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The One Thing You Need to Do Before You Buy Any Commercial Kitchen Equipment

Investing in new commercial equipment for a hospitality business can feel overwhelming, especially if you're only just beginning to make your mark.

You want to make sure you get equipment that’s not going to let you down and, at the same time, you want to get a great price.

After all, buying an asset is no small thing - especially when you can expect a quarter of your energy use to come from things like cold store and refrigeration equipment.

Unfortunately watertight reliability and great price rarely go hand-in-hand. Whether its ovens, sanitisers or fridges, you tend to get what you pay for in the commercial kitchen space.

However, there is one thing you can do to help you make the best purchasing decision for your business – calculate the ROI.

It sounds a bit time-consuming, but it’s actually very easy and it’ll provide you with a clear, objective pointer for your asset purchases.

What is ROI?

ROI stands for Return on Investment, and it refers to the percentage increase per dollar from what you’ve invested into an asset. In other words, what you get back out from the cost of buying something.

The higher the ROI percentage on the equipment you purchase, the more financial benefit its doing your business.

Alongside ROI, consider PBP or Pay Back Period. This refers to the time taken for a particular asset to produce the same amount of money it initially cost to buy. So if an asset costs you $2000 up front and six months later it has given you $2000 of income, its payback period was six months.

Crunching the numbers: how to calculate ROI

The calculation to determine ROI can seem a little confusing at first, but it only contains two steps:

  1. Subtract the cost of the investment from the gain in revenue it generates.
  2. Divide the sum of that equation by the cost of the investment.

 Calculate ROI 5


The trick to it is just being thorough in estimating as many of the costs related to the asset as you can, not just the upfront price. Delivery, tax, training and installation, labour and operating costs may all play a part. The more costs you account for, the more accurate your estimate will be. But, at the same time, all these hidden or assumed costs are where big differences in ROI can be discovered.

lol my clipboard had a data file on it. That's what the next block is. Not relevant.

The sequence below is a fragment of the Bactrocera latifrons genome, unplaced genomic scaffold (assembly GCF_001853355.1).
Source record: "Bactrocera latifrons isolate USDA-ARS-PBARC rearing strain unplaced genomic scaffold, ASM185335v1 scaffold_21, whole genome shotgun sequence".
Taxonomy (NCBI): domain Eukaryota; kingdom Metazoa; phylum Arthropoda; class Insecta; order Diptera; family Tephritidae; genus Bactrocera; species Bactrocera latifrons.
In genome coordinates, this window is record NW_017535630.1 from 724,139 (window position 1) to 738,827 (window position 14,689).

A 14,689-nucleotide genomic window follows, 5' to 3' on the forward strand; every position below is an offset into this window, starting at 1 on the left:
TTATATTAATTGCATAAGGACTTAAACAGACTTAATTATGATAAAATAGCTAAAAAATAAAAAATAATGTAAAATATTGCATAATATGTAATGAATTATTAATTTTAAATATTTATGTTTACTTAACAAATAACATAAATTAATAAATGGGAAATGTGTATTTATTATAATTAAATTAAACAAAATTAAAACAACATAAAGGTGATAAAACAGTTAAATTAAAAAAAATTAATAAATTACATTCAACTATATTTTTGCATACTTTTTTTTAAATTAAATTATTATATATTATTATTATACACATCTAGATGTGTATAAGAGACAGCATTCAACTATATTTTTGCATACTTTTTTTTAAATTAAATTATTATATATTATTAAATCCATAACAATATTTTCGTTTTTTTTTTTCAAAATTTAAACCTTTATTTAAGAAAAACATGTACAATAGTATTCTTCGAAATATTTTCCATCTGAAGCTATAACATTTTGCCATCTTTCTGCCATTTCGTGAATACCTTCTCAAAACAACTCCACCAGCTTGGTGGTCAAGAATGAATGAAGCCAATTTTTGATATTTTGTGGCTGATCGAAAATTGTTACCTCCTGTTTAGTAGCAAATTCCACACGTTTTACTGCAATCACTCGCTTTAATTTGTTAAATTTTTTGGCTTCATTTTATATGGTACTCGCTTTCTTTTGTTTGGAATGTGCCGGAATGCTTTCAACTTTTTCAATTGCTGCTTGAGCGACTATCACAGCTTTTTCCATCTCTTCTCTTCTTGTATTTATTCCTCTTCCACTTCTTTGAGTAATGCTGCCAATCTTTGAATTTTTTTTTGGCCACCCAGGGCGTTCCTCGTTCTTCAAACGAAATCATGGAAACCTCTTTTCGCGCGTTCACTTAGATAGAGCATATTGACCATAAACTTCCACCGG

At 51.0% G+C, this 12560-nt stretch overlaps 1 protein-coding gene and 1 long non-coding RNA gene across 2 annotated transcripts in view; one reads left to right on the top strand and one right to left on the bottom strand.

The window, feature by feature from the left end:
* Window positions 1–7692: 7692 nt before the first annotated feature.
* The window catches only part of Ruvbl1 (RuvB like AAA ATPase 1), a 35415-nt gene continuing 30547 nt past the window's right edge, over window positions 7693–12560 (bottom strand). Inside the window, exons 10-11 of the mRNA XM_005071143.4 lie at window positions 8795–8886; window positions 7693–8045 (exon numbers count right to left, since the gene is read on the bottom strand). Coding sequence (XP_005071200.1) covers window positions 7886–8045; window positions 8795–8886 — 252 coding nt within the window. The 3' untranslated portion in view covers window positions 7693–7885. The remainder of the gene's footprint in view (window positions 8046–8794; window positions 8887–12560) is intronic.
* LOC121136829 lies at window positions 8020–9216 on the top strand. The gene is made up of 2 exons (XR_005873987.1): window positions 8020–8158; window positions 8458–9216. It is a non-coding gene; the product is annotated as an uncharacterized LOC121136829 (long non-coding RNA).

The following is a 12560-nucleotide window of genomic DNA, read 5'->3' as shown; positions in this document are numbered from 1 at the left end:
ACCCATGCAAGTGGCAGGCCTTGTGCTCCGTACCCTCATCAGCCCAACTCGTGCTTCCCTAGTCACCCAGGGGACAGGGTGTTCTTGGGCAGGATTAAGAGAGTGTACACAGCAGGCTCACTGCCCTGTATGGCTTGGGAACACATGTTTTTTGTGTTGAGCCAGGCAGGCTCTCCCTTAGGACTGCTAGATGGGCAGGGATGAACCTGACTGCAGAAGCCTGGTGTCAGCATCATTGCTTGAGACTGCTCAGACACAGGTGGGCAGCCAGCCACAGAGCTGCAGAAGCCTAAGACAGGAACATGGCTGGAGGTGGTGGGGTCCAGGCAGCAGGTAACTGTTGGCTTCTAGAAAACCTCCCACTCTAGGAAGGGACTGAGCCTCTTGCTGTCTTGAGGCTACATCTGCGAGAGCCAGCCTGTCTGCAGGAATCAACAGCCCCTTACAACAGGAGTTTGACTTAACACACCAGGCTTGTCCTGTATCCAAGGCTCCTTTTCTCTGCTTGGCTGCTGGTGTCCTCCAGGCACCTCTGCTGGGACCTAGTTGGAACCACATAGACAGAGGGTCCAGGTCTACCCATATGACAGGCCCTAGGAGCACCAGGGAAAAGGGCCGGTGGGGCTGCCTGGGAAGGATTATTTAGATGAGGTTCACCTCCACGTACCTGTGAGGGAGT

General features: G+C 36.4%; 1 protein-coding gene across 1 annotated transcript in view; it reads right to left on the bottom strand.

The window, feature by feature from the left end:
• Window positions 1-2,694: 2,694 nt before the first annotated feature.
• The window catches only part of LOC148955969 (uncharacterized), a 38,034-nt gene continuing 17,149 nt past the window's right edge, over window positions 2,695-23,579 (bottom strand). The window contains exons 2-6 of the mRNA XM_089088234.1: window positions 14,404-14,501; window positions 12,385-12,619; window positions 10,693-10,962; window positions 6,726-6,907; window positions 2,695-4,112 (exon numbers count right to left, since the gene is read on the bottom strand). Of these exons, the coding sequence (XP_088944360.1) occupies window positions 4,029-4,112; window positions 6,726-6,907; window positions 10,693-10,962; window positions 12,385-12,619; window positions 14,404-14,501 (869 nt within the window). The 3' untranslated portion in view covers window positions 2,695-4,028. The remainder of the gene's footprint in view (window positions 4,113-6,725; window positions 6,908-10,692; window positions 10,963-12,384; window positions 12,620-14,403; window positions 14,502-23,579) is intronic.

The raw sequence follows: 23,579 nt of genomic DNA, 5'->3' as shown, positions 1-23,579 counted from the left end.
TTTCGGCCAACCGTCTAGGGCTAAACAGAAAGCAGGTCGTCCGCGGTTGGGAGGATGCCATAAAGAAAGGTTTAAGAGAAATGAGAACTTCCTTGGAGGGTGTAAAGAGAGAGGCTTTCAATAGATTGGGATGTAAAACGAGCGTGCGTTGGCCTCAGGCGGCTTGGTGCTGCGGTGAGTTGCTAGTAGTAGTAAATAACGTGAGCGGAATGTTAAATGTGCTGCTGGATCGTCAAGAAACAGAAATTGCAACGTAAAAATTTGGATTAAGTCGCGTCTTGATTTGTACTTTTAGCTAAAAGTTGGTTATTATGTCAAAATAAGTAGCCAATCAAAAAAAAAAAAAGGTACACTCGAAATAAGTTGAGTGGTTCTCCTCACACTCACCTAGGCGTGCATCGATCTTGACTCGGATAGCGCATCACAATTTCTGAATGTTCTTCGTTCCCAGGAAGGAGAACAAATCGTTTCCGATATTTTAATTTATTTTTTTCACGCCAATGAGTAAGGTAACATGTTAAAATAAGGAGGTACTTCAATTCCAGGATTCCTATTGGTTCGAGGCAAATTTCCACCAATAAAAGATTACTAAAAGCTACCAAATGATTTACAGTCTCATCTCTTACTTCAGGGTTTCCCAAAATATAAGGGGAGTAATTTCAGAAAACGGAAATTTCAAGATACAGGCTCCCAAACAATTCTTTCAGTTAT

For example, you shouldn’t plan for the asset to work perfectly throughout its lifetime. After all, this is commercial kitchen equipment we’re talking about – products which get intensively used and abused in tough hospitality environments. What’s the cost of fixing an issue? How long will that take and how much will it disrupt service? This all needs to be considered.

You also need to factor in the useful life of your asset. This time should not be shorter than the PBP - if it is, you’ll continue paying for an asset that no longer provides you with a return.

Finally, think about the residual value of the equipment, which is what it will be worth once it is no longer useful to you. Can you sell it on the second-hand market? Could you trade it in when you replace it?

Comparing ROI on two commercial fridges

Presumably you’re reading this because you need to research a commercial fridge purchase. So let’s use fridges as an example for estimating ROI.

You can estimate and compare ROI based on a few bits of information that’s easy to find. No sleuthing required. Power costs, which may not be immediately clear, can be estimated really easily by multiplying a fridge’s kWh consumption by the commercial rate in your last power bill.

Fridge ROI Comparison 2 6


Fridge A looks like a no-brainer. Buying it will save you $500 upfront. That’s important, because you’ve got to protect your cash flow as much as you can.

But let’s start tacking up the total cost of ownership. 

Power costs

Fridge A is about 20% less efficient than Fridge B, which doesn’t sound like a lot but adds up when you consider that you need to reduce the frequency of asset replacement as much as possible across the lifetime of your business. Ideally, you want this fridge to last for years.

Over 10 years (the designed lifetime of Fridge B), Fridge A will cost you an extra $5000 to run. And that’s if power prices stay the same. They won’t, of course, so you’d better multiply that number as time goes on. In 2017 electricity in NSW, SA and QLD all increased by 15-20%.